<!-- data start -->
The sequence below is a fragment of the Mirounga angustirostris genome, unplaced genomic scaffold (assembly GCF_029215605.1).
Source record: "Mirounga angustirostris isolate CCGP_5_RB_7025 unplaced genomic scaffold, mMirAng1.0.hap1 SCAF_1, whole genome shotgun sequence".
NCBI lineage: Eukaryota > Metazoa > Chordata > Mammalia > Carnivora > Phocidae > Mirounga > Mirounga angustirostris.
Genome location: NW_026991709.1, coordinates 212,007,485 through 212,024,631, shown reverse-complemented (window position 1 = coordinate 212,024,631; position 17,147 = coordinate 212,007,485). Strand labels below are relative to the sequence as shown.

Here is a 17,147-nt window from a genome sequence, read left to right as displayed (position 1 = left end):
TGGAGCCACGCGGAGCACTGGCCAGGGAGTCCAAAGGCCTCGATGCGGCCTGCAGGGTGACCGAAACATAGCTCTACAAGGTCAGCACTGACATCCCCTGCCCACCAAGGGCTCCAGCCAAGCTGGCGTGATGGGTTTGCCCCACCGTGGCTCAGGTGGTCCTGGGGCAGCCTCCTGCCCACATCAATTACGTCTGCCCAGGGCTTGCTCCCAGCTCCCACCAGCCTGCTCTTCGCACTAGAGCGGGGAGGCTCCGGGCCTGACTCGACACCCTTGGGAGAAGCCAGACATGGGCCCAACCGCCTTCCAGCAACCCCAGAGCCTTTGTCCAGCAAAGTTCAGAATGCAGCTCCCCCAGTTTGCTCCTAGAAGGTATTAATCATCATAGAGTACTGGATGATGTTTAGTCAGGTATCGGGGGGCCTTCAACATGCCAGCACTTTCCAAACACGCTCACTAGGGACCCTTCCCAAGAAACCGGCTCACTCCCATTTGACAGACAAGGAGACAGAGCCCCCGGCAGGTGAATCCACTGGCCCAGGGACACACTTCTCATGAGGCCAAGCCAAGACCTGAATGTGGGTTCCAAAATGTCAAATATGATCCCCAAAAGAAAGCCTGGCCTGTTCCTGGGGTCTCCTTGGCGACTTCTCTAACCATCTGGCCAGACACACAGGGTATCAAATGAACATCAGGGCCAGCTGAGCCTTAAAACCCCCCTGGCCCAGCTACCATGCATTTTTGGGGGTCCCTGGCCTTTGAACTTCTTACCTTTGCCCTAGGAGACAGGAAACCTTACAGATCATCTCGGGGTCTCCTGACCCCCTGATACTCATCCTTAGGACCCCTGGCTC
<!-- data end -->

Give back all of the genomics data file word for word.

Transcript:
The sequence below is a fragment of the Mirounga angustirostris genome, unplaced genomic scaffold (assembly GCF_029215605.1).
Source record: "Mirounga angustirostris isolate CCGP_5_RB_7025 unplaced genomic scaffold, mMirAng1.0.hap1 SCAF_1, whole genome shotgun sequence".
NCBI lineage: Eukaryota > Metazoa > Chordata > Mammalia > Carnivora > Phocidae > Mirounga > Mirounga angustirostris.
Genome location: NW_026991709.1, coordinates 212,007,485 through 212,024,631, shown reverse-complemented (window position 1 = coordinate 212,024,631; position 17,147 = coordinate 212,007,485). Strand labels below are relative to the sequence as shown.

Here is a 17,147-nt window from a genome sequence, read left to right as displayed (position 1 = left end):
TGGAGCCACGCGGAGCACTGGCCAGGGAGTCCAAAGGCCTCGATGCGGCCTGCAGGGTGACCGAAACATAGCTCTACAAGGTCAGCACTGACATCCCCTGCCCACCAAGGGCTCCAGCCAAGCTGGCGTGATGGGTTTGCCCCACCGTGGCTCAGGTGGTCCTGGGGCAGCCTCCTGCCCACATCAATTACGTCTGCCCAGGGCTTGCTCCCAGCTCCCACCAGCCTGCTCTTCGCACTAGAGCGGGGAGGCTCCGGGCCTGACTCGACACCCTTGGGAGAAGCCAGACATGGGCCCAACCGCCTTCCAGCAACCCCAGAGCCTTTGTCCAGCAAAGTTCAGAATGCAGCTCCCCCAGTTTGCTCCTAGAAGGTATTAATCATCATAGAGTACTGGATGATGTTTAGTCAGGTATCGGGGGGCCTTCAACATGCCAGCACTTTCCAAACACGCTCACTAGGGACCCTTCCCAAGAAACCGGCTCACTCCCATTTGACAGACAAGGAGACAGAGCCCCCGGCAGGTGAATCCACTGGCCCAGGGACACACTTCTCATGAGGCCAAGCCAAGACCTGAATGTGGGTTCCAAAATGTCAAATATGATCCCCAAAAGAAAGCCTGGCCTGTTCCTGGGGTCTCCTTGGCGACTTCTCTAACCATCTGGCCAGACACACAGGGTATCAAATGAACATCAGGGCCAGCTGAGCCTTAAAACCCCCCTGGCCCAGCTACCATGCATTTTTGGGGGTCCCTGGCCTTTGAACTTCTTACCTTTGCCCTAGGAGACAGGAAACCTTACAGATCATCTCGGGGTCTCCTGACCCCCTGATACTCATCCTTAGGACCCCTGGCTC